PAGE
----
If Sheffield United are prepared to pay £16.5m then they could open negotiations with West Bromwich Albion striker Salomon Rondon.
The Express and Star reports that is Rondon’s release clause, which was activated in 2018 following West Brom’s relegation. If the Baggies had been promoted last season, it would have increased northwards of £20m. However, they lost in the playoffs.
West Ham United have already made an offer for Rondon this summer, but seem reluctant to meet that fee. According to the Mirror their initial bid was £10m plus players. After that was rejected, they are prepared to increase it to £12m with bonuses.
The Hammers aren’t the only club interested in Rondon, though. After impressing on loan at Newcastle United last season, they want to sign the 29-year-old permanently.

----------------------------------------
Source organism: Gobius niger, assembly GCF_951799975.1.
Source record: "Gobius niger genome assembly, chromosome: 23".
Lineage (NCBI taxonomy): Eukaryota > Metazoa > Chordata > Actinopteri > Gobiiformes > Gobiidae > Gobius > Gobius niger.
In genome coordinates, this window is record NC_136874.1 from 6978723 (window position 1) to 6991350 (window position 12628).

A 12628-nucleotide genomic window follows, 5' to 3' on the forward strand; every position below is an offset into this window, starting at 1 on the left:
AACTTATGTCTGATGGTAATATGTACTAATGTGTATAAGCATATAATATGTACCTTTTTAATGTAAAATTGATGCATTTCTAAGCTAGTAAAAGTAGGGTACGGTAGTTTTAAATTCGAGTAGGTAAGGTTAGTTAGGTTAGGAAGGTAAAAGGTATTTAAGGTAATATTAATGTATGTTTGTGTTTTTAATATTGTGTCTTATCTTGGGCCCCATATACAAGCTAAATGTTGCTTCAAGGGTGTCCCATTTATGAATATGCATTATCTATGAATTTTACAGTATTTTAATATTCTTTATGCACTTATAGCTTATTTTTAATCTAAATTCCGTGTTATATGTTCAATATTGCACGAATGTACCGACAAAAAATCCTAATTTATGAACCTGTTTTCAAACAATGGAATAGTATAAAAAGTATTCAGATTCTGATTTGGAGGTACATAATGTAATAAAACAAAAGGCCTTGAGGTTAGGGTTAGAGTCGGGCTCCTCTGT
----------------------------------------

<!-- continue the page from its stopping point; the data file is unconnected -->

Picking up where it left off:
Yet with the Magpies currently manager-less following the departure of Rafa Benitez, a move is unlikely until that is resolved.
Benitez has gone to Chinese side Dalian Yifang and the Daily Mail claims he is keen on a reunion with Rondon. Their financial power could give them an advantage over Newcastle, West Ham, or the Blades.
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Pros and cons of Sheffield United signing Rondon
As the Sheffield Star outlines, Blades boss Chris Wilder is keen to sign at least one new forward following promotion to the Premier League.
As things stand, Swansea City’s Oli McBurnie and Neal Maupay of Brentford are the standout targets. However, they are likely to cost £20m each – as reported by Wales Online and West London Sport respectively.
Therefore Rondon already represents a cheaper option. Not only that, but the Venezuela international has bags of experience in the English top flight. To date he has played 140 times in the division, scoring 35 goals.
The potential downsides to signing Rondon are his age – he turns 30 in September – and wage demands. Spotrac claims the South American currently earns £60,000-a-week at the Hawthorns. This is almost certainly far higher than any current Blades player.
That said, with increased finances due to promotion, perhaps the South Yorkshire club should consider making their wage structure a little more flexible.